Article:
[Haskell-cafe] GHC, odd concurrency space leak

Bertram Felgenhauer bertram.felgenhauer at googlemail.com
Sun Apr 18 05:37:22 EDT 2010

Bulat Ziganshin wrote:
> > This expands as
> >     always a = a >> always a
> >              = a >> a >> always a
> >              = a >> a >> a >> always a
> >             ...
> > where each >> application is represented by a newly allocated object
> > (or several, I have not looked at it in detail) on the heap.
> why you think so?

At the time I wrote this, because it explains the space leak and because
the space leak disappears if I address this precise issue. But I've
since verified the theory by inspecting Core and Cmm code.

> i always thought that >> in ghc just sequentially
> executes statements, the RealWorld magic exists only at compile-time

Yes, that's what happens once (>>) gets actually executed in IO. But
this fact and the RealWorld token have nothing to do with the whole
issue, which is about accumulating a chain of IO actions that have not
yet been executed.

I'll continue to write a >> b, which in IO, modulo newtypes, stands for

   \(s :: RealWorld#) -> case a s of (s', _) -> b s'

The fact that the state token disappears at runtime does not change
that this is a closure, represented by a (function) heap node.

So we have some IO action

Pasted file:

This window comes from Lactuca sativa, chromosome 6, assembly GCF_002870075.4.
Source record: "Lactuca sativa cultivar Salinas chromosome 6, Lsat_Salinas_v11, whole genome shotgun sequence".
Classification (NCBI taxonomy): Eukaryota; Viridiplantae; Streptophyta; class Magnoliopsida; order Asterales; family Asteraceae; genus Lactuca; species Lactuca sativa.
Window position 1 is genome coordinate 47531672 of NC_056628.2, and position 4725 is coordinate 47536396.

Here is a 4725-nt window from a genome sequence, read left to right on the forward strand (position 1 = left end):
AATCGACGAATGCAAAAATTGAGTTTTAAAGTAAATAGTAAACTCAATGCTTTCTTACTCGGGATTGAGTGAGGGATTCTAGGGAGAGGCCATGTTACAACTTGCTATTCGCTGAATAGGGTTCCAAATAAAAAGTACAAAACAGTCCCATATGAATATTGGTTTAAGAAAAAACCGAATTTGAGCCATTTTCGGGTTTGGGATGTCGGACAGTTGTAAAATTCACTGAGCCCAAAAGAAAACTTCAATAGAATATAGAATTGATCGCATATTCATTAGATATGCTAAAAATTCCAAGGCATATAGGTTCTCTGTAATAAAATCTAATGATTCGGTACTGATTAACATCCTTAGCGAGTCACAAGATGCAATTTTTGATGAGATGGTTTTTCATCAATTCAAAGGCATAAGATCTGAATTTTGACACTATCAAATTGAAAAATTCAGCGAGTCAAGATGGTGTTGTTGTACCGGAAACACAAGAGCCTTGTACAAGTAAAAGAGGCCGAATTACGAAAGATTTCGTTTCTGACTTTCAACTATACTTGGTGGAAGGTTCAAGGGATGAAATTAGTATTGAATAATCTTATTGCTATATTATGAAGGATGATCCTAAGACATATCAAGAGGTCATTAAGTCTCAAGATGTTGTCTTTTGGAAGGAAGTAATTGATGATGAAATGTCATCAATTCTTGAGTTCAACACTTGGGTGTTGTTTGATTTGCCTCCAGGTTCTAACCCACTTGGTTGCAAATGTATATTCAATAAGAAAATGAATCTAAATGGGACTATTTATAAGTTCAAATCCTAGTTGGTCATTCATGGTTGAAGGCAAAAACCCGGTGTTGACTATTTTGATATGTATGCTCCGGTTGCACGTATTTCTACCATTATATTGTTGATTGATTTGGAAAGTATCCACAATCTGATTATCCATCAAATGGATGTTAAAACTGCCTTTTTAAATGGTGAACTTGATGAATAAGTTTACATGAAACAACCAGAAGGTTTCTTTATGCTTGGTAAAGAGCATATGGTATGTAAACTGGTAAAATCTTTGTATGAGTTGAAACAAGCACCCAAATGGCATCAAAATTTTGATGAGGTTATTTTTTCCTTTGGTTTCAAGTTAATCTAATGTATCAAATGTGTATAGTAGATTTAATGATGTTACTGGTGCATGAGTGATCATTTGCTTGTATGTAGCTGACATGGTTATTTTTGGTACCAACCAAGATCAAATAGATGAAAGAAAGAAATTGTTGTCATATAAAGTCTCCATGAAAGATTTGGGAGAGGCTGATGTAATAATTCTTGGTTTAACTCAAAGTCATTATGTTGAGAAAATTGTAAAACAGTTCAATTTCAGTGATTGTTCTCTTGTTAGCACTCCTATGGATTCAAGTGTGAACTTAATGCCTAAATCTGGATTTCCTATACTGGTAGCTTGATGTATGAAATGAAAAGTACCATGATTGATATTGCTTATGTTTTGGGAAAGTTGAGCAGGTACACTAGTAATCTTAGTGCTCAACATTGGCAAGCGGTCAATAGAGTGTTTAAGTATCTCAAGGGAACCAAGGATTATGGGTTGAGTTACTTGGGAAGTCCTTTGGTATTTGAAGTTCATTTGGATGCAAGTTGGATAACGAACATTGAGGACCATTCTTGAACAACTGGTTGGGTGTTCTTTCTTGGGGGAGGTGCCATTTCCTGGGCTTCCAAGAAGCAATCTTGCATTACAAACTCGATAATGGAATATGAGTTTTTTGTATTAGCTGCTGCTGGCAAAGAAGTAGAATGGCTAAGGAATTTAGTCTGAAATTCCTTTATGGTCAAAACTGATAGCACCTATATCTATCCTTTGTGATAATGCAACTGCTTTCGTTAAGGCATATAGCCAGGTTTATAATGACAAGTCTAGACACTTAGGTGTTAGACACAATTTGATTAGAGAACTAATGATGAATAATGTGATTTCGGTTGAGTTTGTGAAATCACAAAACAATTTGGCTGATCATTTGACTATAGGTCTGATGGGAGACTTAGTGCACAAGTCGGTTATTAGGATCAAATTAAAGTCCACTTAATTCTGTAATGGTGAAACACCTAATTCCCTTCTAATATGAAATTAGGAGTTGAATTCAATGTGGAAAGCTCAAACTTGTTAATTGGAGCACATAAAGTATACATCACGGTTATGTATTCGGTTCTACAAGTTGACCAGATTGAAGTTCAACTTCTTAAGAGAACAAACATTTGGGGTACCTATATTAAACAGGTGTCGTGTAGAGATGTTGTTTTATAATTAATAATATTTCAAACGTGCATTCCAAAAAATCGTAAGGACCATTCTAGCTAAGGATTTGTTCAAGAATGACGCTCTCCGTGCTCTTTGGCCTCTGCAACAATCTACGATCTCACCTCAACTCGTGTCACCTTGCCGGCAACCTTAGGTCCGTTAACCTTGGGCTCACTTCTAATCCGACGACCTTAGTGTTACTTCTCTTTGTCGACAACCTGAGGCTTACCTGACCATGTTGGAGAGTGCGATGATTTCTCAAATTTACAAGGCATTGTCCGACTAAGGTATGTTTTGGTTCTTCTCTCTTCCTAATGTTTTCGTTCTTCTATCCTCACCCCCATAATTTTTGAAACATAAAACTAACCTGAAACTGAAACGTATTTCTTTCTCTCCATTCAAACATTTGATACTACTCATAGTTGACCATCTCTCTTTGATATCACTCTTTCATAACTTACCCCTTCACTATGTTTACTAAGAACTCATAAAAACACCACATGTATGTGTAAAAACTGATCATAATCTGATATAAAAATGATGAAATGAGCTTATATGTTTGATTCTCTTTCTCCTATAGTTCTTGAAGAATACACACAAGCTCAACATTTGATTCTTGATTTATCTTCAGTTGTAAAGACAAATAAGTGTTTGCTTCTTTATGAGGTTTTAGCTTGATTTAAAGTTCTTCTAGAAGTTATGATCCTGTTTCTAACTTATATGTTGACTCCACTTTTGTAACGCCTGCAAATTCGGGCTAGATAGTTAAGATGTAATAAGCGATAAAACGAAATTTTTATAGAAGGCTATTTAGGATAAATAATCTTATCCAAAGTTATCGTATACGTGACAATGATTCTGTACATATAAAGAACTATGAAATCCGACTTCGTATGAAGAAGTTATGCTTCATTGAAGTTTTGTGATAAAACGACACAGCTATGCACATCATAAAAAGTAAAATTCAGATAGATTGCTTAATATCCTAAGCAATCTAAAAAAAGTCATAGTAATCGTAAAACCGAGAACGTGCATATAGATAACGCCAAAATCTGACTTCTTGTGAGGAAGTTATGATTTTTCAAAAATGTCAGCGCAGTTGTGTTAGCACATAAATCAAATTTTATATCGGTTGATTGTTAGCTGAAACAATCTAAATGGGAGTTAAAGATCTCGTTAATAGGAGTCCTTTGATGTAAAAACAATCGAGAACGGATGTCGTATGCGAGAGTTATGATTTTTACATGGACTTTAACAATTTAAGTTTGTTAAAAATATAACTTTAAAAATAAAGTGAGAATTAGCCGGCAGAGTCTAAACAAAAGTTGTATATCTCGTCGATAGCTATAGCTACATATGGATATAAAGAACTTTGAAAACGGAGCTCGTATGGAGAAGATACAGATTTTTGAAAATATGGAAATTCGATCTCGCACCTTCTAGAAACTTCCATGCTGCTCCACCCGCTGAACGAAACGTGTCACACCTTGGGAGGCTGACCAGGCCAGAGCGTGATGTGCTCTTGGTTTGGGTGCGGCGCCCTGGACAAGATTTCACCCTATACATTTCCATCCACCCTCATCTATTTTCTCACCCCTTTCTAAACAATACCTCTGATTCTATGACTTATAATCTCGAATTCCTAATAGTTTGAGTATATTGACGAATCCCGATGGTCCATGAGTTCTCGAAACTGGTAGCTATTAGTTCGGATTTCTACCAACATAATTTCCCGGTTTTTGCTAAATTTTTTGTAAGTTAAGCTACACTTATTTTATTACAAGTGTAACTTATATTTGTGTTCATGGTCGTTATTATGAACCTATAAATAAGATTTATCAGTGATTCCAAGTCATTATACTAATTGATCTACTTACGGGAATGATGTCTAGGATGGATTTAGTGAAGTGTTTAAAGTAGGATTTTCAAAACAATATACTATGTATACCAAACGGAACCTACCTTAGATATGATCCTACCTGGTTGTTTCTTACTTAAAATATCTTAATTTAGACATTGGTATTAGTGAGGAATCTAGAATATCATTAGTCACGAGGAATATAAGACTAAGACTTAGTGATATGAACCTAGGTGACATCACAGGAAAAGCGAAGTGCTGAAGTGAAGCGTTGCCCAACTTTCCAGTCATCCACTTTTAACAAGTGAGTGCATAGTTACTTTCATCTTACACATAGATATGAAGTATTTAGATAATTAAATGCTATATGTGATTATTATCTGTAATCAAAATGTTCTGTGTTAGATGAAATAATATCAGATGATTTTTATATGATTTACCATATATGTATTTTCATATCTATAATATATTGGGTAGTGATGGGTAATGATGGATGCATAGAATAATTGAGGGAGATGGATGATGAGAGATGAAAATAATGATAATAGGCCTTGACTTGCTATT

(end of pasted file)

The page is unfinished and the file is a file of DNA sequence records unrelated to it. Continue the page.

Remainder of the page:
let x = always a

Now we run x, but also hold onto the corresponding thunk to reuse it
later, say

    let x = always a
    in  x >> x

In order to execute that, x is forced, and evaluated to

    let x = let x' = always a in a >> x'
    in  x >> x

or, equivalently,

    let x' = always a
        x  = a >> x'
    in  x >> x

Then the first step of the IO action is performed, resulting in

    let x' = always a
        x  = a >> x'
    in  x' >> x

And now the same reduction happens again for x',

    let x2 = always a
        x' = a >> x2
        x  = a >> x'
    in  x2 >> x

and then again for x2,

    let x3 = always a
        x2 = a >> x3
        x' = a >> x2
        x  = a >> x'
    in  x2 >> x

and so on, ad infinitum. This leaks memory because x, x', x2 etc. can't
be garbage collected - there's still a reference to x. Note that this
also explains why the space leak disappears if we remove the 'forever'
in the spawner thread in the original example.

This would not happen if the 'always a' was reused, i.e. if the code
tied a knot as

   let act = a >> act in act

does, but as you can see in the Core (and even Cmm if you look closely
enough) that does not happen in those cases where the code leaks memory.



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